- Rick Falkvinge
- July 14, 2013
George Orwell was scaringly right in many ways, but one of his most overlooked points is one of the most important. The language we use defines our reality and what problems we perceive, communicate, and solve. From theft of intellectual property to sharing culture and knowledge, it’s a war of words.
“1984″ by George Orwell is a book that seems to increasingly define our society, mixed in with a dash of Aldous Huxley’s Brave New World. One central theme to 1984 is the concept of Newspeak – but the language Newspeak never takes center stage in the book, it is just pervasive throughout the storyline.
The concept of Newspeak was simple. By taking away the expressions for free thinking and challenging authority from the language, the people in power would remove other people’s ability to conceptualize those thoughts, and thus ensure obedience.
In one passage in the book, translators of Oldspeak into Newspeak say they have a trouble with translating the Declaration of Independence into Newspeak – there is simply no way to express what it says in Newspeak. Orwell comments on this in an appendix: as long as the language has words for rebellion, freedom of thought, and dissent, then society will eventually throw off any tyrant.
This matters, because the words we use define the society we live in. That definition of society, in turn, decides what problems need to be solved and how. We are nerds and geeks; we tend to not bother with subtleties and nuances of communication, except to be technically precise in what we express. But all words have values to them. Some are negative, some are positive. Some have double meanings. Some evoke feelings of happiness, others of discomfort. Being aware of this as you discuss net liberty and culture today is paramount to the discussion – the side that wins the definitions, wins the long-term war.
It is not a coincidence that the deceptive term “Intellectual Property” has been relentlessly used by the copyright industry. They are trying to get others to use it. They are trying to make it define the copyright monopoly; to make people think of their monopoly in terms of property. Property is a positive word, and it follow-up-defines any violation of those monopolies as stealing (as violation of property rights is stealing). Don’t ever fall for using this term. Not once, not ever.
The way to spread your own framing of the world is not necessarily to correct others in their use of language – that would only seem rude. Rather, we use our own language consistently, persistently, and tenaciously. We use our language that defines the world of the net generation the way we see it, and in a way that doesn’t give influence to the copyright industry.
Every time you repeat a term of the adversary’s worldview, you help them take away your rights. Every time you use one of the terms that define our worldview, you help the net generation retain their civil liberties. People will copy your terms subconsciously. Be happy when they do, but don’t point it out. Again, that would be rude.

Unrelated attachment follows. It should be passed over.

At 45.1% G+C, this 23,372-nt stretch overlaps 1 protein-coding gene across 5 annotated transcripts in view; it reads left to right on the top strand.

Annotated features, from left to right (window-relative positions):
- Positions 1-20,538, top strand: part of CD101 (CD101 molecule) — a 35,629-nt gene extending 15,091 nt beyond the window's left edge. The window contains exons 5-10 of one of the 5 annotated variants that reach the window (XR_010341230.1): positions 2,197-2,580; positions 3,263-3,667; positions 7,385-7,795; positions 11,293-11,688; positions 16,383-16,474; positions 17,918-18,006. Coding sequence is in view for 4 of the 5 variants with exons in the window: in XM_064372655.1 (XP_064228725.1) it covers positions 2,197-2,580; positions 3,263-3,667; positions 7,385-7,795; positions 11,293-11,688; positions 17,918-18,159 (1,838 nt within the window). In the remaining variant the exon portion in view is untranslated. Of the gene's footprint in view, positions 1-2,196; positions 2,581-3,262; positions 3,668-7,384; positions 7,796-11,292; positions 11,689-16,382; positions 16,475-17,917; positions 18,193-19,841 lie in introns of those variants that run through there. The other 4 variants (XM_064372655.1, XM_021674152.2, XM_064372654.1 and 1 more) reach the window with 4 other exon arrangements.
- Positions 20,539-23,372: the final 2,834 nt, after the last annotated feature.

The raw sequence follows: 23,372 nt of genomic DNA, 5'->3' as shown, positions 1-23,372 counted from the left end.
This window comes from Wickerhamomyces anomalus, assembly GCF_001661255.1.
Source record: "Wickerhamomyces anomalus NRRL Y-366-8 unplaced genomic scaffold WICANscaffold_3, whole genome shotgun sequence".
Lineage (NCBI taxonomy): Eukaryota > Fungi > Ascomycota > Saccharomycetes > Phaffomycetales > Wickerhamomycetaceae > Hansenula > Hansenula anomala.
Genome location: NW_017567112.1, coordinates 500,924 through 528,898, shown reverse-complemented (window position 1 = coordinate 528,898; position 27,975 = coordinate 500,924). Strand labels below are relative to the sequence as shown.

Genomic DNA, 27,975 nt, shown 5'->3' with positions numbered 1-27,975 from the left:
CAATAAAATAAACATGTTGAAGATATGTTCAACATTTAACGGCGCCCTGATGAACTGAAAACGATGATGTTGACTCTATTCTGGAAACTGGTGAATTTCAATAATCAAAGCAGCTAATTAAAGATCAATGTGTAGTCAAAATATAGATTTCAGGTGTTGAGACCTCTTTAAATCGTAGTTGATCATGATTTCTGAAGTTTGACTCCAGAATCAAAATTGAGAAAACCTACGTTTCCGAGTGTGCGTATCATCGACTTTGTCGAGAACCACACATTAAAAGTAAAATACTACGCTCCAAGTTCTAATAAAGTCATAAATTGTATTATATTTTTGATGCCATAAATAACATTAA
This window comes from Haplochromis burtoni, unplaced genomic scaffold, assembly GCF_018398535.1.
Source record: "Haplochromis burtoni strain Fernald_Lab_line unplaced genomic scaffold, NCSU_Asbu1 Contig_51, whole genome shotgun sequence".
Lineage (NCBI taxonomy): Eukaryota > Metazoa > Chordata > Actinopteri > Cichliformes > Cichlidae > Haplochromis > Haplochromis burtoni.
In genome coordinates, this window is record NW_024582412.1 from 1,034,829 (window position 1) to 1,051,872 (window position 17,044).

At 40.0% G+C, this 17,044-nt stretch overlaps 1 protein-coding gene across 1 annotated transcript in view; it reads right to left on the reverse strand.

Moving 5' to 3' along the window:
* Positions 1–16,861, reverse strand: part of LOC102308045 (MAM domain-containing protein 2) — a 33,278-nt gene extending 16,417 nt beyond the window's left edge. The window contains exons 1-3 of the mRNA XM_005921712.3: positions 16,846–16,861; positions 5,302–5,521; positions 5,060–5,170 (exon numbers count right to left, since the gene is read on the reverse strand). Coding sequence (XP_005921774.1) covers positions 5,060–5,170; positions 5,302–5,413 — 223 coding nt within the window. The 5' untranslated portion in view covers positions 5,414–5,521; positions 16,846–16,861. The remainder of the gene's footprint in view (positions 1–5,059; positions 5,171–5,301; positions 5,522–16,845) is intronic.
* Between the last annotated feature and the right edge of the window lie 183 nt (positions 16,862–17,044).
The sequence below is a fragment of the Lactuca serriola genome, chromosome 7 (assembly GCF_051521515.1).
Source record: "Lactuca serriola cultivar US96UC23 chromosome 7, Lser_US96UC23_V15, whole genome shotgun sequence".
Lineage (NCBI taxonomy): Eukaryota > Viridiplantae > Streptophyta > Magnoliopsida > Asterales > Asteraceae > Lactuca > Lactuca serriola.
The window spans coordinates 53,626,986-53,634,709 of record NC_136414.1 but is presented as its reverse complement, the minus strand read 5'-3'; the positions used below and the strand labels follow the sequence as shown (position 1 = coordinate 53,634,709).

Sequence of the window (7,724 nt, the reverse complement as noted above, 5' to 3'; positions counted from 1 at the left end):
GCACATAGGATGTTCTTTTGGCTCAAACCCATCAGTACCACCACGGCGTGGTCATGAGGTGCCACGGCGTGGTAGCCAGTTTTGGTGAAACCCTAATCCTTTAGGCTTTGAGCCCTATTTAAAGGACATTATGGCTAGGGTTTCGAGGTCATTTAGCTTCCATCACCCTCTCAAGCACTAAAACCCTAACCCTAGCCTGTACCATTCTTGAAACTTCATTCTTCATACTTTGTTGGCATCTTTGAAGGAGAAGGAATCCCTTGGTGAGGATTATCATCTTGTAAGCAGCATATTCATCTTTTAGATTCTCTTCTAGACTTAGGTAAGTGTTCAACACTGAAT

Here’s a sample of words to be conscious of:
Copyright industry – use this consistently instead of record industry and/or film industry. It highlights how the middlemen incumbents are monopolistic parasites that aren’t necessary for the cultural ecosystem, having industrialized lobbying for their monopolies and cashing in on them, and the term sticks very well.
Sharing knowledge and culture – use this instead of “file-sharing”. The “file-sharing” term tends to be too technical, and doesn’t appropriately convey the usefulness of the act. Also, “sharing knowledge and culture” is fundamentally positive to anybody who hears it – plus, it is technically correct. People who share knowledge and culture should never be punished, they should be rewarded.
Copyright monopoly – don’t ever use “copyright” alone. When you do, you will reinforce that it is a right of some kind, like the right to freedom of speech. In reality, it is a monopoly. While a somewhat clumsy term, it is necessary at this stage to communicate that the copyright monopoly is just that, a monopoly. Use language to tie the concept together with its nature to people who haven’t seen it as such yet.
Patent monopoly – Same thing there.
Industrial Protectionism – don’t ever use the IP term that reads out as some kind of “property”. That’s self-defeating. If you cannot escape using the IP term (which you should, as it lumps completely unrelated laws together) then take care to read it out as “Industrial Protectionism”. It’s what it is, and the value of the word protectionism is sharply negative.
Manufacturing copies – try avoiding “downloading” copies of something. That implies “taking”, and leads down the wrong line of thought. What people are doing aremanufacturing copies using their own raw materials, and it highlights how the copyright monopoly is trying to restrain a legitimate activity. Say “when people are manufacturing their own copies of knowledge and culture”, if you can’t highlight the process of “sharing knowledge and culture”.
Digital Restriction Mechanisms – DRM. No comment necessary. Read it out as Digital Restriction Mechanisms. (Some have used “Management” for M. That is a positive word that dilutes the negative “Restriction”; I prefer Digital Restriction Mechanisms.)
There are many more examples, but these are a starter. Remember that the side that wins the language wins the definition, and take time to judge the subtleties of how language defines and shapes the problem we discuss.
About The Author
Rick Falkvinge is a regular columnist on TorrentFreak, sharing his thoughts every other week. He is the founder of the Swedish and first Pirate Party, a whisky aficionado, and a low-altitude motorcycle pilot. His blog at falkvinge.net focuses on information policy.